As the Pentagon investigates the airstrike that killed 22 civilians at an Afghan hospital last weekend, it’s crucial that authorities be as transparent as possible – not only about what the pilots and spotters on the ground did, but also about the rules they’re required to follow.
The aerial attack on the Doctors Without Borders hospital in Kunduz came from an AC-130 gunship. The AC-130, a transport plane outfitted with fearsome cannons on its wings, has traditionally not been subject to the strict “collateral damage estimation” procedure that air controllers use to determine whether fighter jets and drones get the green light to attack. The reason for the exemption, at least according to a copy of the collateral-damage guidelines obtained by the American Civil Liberties Union in 2009, is that the gunship has highly accurate “direct fire” weapons with projectiles under 105 millimeters.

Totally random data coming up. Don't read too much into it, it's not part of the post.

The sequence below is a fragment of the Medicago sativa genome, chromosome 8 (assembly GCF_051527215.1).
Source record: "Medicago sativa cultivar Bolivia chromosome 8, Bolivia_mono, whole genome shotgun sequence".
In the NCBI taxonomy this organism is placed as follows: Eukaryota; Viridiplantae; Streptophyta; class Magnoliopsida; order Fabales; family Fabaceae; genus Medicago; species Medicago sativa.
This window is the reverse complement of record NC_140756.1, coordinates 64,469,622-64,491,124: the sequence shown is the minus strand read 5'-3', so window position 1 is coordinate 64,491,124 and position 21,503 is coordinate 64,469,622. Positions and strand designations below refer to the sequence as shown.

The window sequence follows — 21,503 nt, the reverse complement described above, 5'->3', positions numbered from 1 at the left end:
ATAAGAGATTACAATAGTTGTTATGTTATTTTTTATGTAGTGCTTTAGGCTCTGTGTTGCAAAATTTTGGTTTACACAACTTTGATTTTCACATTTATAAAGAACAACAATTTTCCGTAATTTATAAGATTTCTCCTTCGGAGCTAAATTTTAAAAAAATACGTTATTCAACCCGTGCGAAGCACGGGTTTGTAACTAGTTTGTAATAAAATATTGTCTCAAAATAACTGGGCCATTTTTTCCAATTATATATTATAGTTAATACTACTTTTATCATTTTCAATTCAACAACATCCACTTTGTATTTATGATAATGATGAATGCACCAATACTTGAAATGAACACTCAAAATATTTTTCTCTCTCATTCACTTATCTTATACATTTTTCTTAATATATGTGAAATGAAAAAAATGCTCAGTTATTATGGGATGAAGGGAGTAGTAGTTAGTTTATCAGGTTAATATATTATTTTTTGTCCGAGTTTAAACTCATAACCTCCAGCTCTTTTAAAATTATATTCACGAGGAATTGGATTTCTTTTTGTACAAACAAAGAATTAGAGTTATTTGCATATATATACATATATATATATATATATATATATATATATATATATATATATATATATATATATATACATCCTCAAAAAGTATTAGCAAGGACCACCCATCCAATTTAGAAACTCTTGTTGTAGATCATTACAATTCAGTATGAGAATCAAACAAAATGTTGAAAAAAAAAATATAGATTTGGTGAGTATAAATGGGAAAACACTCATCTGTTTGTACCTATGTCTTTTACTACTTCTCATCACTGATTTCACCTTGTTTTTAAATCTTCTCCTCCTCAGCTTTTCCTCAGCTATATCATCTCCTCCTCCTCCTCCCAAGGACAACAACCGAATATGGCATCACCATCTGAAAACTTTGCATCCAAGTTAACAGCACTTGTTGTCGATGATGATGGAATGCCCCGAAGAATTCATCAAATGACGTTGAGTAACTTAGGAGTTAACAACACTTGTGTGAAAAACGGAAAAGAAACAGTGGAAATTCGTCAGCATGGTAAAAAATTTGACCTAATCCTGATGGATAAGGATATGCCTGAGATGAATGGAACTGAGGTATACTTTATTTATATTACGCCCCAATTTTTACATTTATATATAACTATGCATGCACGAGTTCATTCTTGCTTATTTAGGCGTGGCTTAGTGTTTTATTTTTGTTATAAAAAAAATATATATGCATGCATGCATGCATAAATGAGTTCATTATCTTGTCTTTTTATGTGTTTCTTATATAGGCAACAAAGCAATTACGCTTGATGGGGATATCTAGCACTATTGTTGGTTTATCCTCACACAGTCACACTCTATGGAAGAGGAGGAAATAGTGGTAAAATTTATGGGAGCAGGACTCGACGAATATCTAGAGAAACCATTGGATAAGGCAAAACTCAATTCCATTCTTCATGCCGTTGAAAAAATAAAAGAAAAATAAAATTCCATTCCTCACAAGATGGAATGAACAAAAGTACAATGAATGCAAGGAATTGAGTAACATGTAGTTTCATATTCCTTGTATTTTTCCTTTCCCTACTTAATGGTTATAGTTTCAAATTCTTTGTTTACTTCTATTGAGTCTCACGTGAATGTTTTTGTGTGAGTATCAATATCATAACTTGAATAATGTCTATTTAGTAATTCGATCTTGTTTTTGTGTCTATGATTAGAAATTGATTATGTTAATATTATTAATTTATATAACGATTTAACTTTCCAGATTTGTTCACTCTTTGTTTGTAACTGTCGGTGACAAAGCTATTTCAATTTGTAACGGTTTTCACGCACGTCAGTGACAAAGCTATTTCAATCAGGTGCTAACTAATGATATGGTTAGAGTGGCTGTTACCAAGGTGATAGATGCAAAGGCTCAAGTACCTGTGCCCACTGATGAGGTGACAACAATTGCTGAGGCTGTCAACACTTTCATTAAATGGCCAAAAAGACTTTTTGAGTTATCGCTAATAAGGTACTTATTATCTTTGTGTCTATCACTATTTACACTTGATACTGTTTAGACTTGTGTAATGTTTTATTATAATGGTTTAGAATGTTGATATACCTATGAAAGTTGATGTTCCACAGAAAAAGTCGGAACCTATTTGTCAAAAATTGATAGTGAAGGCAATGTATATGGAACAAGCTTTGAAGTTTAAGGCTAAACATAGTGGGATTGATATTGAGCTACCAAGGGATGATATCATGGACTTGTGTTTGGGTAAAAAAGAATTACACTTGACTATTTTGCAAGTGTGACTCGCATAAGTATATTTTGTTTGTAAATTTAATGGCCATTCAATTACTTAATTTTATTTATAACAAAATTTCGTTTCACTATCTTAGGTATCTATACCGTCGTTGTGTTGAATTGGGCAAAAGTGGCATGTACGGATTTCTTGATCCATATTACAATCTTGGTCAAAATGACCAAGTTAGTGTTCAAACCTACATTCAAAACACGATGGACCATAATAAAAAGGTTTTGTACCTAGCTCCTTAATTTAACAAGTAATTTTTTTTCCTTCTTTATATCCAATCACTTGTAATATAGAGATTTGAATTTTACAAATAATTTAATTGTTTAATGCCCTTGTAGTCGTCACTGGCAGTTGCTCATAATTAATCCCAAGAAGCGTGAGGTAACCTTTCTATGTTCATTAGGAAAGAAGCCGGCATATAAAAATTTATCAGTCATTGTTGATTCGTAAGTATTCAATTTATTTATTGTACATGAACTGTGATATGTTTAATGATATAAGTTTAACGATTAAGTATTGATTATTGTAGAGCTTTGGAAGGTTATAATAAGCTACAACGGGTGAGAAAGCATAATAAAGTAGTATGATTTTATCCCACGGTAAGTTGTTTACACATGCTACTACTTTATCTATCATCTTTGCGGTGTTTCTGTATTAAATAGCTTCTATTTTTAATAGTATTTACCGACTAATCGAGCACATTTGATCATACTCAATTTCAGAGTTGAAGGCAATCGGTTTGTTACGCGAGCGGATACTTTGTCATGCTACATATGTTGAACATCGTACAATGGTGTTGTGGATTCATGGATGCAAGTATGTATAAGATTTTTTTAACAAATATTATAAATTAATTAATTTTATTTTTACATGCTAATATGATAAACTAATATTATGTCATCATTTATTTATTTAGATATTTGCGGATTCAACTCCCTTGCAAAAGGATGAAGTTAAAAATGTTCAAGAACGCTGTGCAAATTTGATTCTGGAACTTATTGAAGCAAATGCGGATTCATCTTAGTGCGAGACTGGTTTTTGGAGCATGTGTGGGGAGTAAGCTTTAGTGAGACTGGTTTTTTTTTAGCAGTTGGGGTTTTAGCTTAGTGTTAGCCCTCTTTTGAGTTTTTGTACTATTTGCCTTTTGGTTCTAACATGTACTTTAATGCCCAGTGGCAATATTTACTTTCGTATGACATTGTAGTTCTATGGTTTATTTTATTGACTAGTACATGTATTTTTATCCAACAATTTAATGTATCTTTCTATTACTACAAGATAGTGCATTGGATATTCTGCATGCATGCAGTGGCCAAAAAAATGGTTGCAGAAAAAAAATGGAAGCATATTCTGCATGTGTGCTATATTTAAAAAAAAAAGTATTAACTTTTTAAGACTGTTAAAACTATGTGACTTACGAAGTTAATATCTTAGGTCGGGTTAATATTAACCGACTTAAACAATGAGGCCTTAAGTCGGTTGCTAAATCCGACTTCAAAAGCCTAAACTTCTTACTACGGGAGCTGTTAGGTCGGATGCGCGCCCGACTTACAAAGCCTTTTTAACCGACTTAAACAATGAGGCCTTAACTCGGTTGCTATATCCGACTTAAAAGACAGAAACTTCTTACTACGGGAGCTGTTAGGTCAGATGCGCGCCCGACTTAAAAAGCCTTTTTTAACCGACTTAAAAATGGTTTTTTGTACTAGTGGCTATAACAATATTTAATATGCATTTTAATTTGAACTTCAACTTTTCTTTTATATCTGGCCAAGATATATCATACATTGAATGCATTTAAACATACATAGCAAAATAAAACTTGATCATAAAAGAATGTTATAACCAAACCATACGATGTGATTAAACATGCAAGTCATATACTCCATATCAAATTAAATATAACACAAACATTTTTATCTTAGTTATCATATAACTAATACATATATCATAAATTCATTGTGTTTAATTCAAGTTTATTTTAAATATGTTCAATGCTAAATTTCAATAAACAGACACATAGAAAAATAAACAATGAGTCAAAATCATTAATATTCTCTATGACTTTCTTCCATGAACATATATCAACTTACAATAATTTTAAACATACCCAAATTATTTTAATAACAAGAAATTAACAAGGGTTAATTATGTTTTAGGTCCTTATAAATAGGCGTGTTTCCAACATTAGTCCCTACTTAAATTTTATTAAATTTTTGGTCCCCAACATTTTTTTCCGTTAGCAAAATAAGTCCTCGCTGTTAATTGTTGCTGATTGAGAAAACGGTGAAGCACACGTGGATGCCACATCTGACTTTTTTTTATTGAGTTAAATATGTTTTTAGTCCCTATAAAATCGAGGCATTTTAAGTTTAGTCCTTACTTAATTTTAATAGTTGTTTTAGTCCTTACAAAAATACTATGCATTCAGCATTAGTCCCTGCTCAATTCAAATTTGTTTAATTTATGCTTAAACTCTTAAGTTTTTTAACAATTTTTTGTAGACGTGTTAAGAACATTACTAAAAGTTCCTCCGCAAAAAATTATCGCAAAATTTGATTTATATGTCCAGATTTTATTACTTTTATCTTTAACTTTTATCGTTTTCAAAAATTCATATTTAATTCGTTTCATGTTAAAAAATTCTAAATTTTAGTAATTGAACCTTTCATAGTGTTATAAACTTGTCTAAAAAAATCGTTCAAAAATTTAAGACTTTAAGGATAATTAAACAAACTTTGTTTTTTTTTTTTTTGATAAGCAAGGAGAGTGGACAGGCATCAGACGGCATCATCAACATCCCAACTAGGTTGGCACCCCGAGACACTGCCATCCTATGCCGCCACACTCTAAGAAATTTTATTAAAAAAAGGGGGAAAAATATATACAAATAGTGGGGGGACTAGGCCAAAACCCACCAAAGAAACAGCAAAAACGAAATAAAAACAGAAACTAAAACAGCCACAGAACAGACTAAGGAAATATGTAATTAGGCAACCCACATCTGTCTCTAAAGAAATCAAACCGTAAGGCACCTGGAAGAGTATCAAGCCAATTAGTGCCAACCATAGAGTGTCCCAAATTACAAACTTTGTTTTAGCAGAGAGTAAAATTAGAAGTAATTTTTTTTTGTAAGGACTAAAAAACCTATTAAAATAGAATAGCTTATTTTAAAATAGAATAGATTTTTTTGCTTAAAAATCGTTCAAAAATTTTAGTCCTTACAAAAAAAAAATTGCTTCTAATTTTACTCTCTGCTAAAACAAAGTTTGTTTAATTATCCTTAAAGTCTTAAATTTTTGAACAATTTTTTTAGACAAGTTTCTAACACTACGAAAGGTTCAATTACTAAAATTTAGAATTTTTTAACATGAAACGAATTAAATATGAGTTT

With its 25- and 40-millimeter cannons and low, slow flight pattern – and the fact that it works in conjunction with spotters on the ground – the AC-130 is considered far less likely to cause civilian deaths than a high-speed jet dropping bombs. The fallacy of this belief is all too evident in the wreckage at Kunduz.
Were the pilots and ground troops in Kunduz operating under these looser rules of engagement? More broadly, are there good arguments for allowing the AC-130 and other direct-fire craft more freedom to engage? The answers to both of these questions will be hard to get – because the military keeps its rules of engagement classified.
This in turn raises the question of why collateral-damage methods are classified to begin with. It would tough to make a persuasive case that releasing them would reveal vital information to the enemy. In terms of future prevention, is an assessment of the military’s rules for protecting civilians. And for that debate, people outside the Pentagon need to know exactly what those rules are and how they can be improved.